Andrej Pejic: Our cover shoot, interview, and behind the scenes video with the androgynous star
He’s no lady. Boy wonder Andrej Pejic brings his dry wit and supermodel moves to the top Canadian designs for spring.
The model of the moment is gorgeous, leggy and pillow-lipped. Oh, and he’s a man. Can we handle that?
When Andrej Pejic and I walk into Toca restaurant at the Ritz-Carlton in Toronto, the chipper hostess greets us warmly: “Welcome, ladies. Table for two?”
Pejic, the most talked-about male model of the moment, doesn’t even blink. In town for Spring 2012 LG Fashion Week, the tall, slender 20-year-old with baby-fine white-blond hair and delicate cheekbones is beyond used to being taken for a girl. “Story of my life,” he says drolly. His voice—quite deep, unhurried, Australian-accented—gives the game away. “If I get asked a question, I’ll answer,” he says. “Usually people are amazed. Some of them are like, ‘Sorry,’ and others are even more interested.”
This could serve as a description of the fashion world’s reaction to Pejic. He was born in war-stricken Bosnia and Herzegovina, and his family moved to Serbia and then to Melbourne. In high school, he started to experiment with makeup and hair dye. He was scouted at 17, and on one of his first jobs, he opened a runway show for a womenswear brand at Sydney fashion week. “No one actually noticed that it was me, or not a girl,” he says. He went on to shoot some edgy editorials, but commercial jobs were harder to come by in the small, somewhat conservative market, so his mum borrowed some money for him, and he went to try his luck in London.
There, his first round of agency visits met with a chorus of “No, sorry,” in part because he didn’t fit neatly into their menswear or womenswear divisions. “You think fashion is so forward in these terms, and when it comes to someone breaking that order of an organization, suddenly it’s like a big deal or they don’t know how to handle it,” says Pejic. The last agency on his list was Storm, headed by Sarah Doukas, who famously took a chance on a five-foot-seven Kate Moss. Doukas snapped him up. “I guess I’ve always been instinctively drawn to those with character, and those who don’t conform to one physical ideal,” she says.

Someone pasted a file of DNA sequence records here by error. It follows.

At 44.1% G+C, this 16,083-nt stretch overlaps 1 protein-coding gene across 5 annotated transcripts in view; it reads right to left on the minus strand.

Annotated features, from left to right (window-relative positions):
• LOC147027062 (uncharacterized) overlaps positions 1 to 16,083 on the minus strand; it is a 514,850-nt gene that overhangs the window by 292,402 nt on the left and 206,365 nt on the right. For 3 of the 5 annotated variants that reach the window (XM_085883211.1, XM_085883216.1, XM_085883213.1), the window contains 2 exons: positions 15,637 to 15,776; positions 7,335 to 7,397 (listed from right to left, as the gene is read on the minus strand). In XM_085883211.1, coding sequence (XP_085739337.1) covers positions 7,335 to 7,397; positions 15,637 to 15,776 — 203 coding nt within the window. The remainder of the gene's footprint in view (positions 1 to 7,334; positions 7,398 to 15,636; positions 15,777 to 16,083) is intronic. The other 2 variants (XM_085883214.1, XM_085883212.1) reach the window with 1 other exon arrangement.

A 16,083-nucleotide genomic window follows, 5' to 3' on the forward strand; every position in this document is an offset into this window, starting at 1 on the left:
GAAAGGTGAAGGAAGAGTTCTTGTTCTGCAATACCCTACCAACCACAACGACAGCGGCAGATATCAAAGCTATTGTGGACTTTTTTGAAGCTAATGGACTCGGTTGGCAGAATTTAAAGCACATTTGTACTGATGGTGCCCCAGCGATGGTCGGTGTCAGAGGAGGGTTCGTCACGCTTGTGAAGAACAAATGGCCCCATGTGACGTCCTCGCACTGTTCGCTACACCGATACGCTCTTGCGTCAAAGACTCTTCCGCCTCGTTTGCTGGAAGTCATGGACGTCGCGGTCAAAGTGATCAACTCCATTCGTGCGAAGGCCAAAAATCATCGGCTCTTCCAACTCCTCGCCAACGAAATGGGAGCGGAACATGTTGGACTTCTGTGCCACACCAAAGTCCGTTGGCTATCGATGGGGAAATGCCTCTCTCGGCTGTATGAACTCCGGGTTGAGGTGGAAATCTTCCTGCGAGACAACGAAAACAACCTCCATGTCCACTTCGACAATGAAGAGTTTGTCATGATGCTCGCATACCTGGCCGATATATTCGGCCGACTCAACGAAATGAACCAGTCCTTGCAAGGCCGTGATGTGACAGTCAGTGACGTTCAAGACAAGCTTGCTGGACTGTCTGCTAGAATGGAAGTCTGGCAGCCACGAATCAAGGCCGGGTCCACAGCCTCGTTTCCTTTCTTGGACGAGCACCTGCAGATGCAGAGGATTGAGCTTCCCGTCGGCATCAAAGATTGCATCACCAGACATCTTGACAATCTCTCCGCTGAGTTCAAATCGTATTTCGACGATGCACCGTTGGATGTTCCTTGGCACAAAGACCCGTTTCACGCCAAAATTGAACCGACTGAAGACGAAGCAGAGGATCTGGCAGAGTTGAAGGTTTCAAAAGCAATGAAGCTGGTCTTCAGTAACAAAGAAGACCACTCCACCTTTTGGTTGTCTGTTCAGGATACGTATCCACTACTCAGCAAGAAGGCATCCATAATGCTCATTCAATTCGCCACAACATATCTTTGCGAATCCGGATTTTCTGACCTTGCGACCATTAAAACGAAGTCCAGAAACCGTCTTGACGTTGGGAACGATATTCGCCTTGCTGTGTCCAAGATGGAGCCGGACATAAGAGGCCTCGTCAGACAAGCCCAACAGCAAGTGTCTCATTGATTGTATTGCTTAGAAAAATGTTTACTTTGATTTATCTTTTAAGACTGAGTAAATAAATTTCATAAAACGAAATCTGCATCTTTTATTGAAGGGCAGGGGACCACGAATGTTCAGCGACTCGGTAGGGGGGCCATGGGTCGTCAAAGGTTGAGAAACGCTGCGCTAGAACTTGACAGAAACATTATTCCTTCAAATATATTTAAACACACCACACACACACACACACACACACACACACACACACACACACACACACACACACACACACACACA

Soon, super-photographers Mert Alas and Marcus Piggott cast Pejic for a September 2010 Vogue Paris womenswear shoot styled by editor-at-the-time Carine Roitfeld. (“He really looks like a girl, but not in a ‘travesti’ way,” Roitfeld tells me.) He then landed the Marc by Marc Jacobs Spring 2011 campaign, shot by Juergen Teller, playing the shorts-and-sneakers-wearing “boy” to Ginta Lapina’s “girl.” Fully exploiting Pejic’s versatility, Jean Paul Gaultier hired him for his Fall 2011 menswear show (Pejic appeared once in a classic suit and once in a striped fur and gold heels), to walk in his Spring 2011 couture show as a veiled bride, and to pose alongside Karolina Kurkova—the two look strikingly similar—in his spring campaign.
It all adds up to a very promising career start, though some of the buzz may be based, at least in part, on the novelty of Pejic’s “situation,” as he calls it. “I feel like I’ve had to work harder than most girls to prove that I can be a good model,” he says. He’s attracted a great deal of media scrutiny and faces constant queries about his private life: Who does he sleep with? Has he had a sex change? As Toronto certified sexuality educator Cory Silverberg puts it, “The general public do still see people who cross genders as a freak. They want to watch and stare. They want to know what is in his pants.”